• Winona, Missouri


Regarding Shintaro Okuno’s Jan. 16 letter, ““: I’ve researched the topic of animal deaths on public highways and discovered how horrific the carnage is in the United States. More than 400 million animals and birds are killed on American roads and highways annually! Such figures aren’t considered any cause for concern. Some folks even joke about “roadkill.” You can find a roadkill calendar, a roadkill recipe cookbook and even roadkill toys. Animals also suffer from the pollution that cars spill into the atmosphere, just like humans.

In 1993-94, for example, there were an estimated 500,000 deer in the state of Ohio. During the same period, there were 25,636 reported deer kills on the roads, or about one in 20 deer. Replacing 20 cars with one bus, or 50 trucks with one train, would greatly reduce the number of such deaths, but politicians and the American public think of roadkill as a normal part of modern transportation.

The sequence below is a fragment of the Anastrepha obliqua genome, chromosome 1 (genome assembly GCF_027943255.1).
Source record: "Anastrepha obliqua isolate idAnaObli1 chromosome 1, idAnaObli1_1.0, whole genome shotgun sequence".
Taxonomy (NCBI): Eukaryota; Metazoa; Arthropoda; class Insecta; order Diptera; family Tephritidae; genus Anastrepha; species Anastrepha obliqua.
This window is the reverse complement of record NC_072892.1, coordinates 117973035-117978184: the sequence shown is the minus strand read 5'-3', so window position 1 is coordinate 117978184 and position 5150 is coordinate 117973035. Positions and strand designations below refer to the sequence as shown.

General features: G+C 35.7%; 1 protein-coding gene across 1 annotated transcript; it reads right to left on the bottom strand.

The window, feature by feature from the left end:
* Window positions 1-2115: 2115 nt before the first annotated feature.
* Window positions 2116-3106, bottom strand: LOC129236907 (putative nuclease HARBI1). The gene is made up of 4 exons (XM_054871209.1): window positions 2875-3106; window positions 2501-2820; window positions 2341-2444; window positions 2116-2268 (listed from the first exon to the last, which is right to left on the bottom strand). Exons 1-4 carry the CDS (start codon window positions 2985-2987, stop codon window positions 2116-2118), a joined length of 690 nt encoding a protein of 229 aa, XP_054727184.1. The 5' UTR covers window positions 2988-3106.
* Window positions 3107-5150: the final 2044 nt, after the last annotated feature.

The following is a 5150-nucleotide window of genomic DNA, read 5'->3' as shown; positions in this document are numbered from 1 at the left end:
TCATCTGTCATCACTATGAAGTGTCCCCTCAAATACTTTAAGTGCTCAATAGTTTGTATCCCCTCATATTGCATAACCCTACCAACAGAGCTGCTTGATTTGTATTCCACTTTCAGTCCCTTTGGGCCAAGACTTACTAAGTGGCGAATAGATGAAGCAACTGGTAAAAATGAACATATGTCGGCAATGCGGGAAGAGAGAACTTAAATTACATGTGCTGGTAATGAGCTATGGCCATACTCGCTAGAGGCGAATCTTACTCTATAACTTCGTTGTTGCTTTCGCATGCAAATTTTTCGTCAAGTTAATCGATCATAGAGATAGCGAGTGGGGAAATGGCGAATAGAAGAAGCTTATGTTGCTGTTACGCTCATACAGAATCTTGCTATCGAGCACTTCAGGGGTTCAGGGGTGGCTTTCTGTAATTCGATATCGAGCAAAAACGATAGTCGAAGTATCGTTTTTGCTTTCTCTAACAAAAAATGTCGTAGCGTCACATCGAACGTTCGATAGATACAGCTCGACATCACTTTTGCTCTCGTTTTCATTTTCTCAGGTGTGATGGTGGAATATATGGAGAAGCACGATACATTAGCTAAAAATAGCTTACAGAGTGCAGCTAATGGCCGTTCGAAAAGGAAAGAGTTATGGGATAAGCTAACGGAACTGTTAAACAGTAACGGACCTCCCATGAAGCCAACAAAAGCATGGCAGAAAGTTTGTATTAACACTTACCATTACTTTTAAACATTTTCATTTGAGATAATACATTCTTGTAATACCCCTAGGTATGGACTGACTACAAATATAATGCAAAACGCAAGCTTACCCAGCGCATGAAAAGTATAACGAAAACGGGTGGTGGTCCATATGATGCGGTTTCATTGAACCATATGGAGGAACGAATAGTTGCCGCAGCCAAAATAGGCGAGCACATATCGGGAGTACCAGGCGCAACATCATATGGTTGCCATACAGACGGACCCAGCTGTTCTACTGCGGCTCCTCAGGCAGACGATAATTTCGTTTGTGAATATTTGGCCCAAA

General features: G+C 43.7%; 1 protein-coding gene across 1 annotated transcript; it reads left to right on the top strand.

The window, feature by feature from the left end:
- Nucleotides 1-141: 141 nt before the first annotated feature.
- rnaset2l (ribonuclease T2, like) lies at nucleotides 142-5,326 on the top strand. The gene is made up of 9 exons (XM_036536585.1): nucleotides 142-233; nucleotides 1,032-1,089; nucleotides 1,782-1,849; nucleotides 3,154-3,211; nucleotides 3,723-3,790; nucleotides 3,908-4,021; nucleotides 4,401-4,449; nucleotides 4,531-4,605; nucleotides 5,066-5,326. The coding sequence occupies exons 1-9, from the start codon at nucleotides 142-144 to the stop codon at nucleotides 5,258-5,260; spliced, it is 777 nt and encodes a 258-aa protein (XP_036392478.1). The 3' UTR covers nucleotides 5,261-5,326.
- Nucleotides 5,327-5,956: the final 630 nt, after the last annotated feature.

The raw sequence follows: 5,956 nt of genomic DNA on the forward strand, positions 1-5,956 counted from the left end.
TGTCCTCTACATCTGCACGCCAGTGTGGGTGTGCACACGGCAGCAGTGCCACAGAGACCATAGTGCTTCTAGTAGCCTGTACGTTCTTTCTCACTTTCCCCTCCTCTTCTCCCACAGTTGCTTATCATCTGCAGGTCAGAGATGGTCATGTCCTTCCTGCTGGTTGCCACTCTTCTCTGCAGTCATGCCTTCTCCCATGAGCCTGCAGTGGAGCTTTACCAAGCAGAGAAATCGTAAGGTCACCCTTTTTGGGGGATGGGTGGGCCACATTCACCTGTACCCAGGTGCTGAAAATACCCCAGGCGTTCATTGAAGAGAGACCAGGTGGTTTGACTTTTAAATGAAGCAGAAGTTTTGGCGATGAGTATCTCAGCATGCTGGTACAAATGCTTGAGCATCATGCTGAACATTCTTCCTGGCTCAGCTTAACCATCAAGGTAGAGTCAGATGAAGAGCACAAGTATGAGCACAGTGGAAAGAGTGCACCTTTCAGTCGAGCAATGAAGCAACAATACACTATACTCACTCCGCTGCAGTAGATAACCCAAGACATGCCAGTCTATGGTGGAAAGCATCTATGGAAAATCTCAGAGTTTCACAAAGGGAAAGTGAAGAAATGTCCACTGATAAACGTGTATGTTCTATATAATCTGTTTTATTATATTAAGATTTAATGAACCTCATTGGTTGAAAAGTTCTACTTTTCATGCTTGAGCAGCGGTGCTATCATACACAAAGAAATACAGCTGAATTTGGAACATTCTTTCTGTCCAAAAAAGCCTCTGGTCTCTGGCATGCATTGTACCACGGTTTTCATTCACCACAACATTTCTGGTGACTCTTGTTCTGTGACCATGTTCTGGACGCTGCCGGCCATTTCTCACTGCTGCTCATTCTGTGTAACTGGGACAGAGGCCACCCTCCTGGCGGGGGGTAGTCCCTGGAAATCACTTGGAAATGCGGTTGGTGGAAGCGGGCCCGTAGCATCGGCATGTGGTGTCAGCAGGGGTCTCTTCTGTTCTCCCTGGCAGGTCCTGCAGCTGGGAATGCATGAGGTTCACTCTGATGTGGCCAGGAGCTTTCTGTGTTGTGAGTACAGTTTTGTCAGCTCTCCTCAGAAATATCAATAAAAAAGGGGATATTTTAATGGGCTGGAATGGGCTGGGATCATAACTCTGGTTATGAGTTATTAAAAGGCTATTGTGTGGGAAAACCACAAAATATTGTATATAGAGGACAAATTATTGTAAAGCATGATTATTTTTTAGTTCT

The 6.4 million kilometers of highways and roads in America have fragmented or destroyed once-vast wildlife habitats. Even the roads in national parks fail to protect the unwary forest denizen. When the wide interstate highways were completed in Michigan some years ago, there was a fivefold increase in the number of deer killed on the roads each year. Basically we don’t give a tinker’s damn about wildlife. Another inconvenient truth.

I’ll continue stopping my car in summer to help the occasional turtle cross the road. Every day in the land of the Ozarks I see fresh roadkill. Deer roadkill is the most upsetting, but dogs and other critters are common enough, too. Yes, you can most likely buy a roadkill cookbook in the Ozarks: How do you like your smashed armadillo, fried or baked?

robert mckinney

In a time of both misinformation and too much information, quality journalism is more crucial than ever.
By subscribing, you can help us get the story right.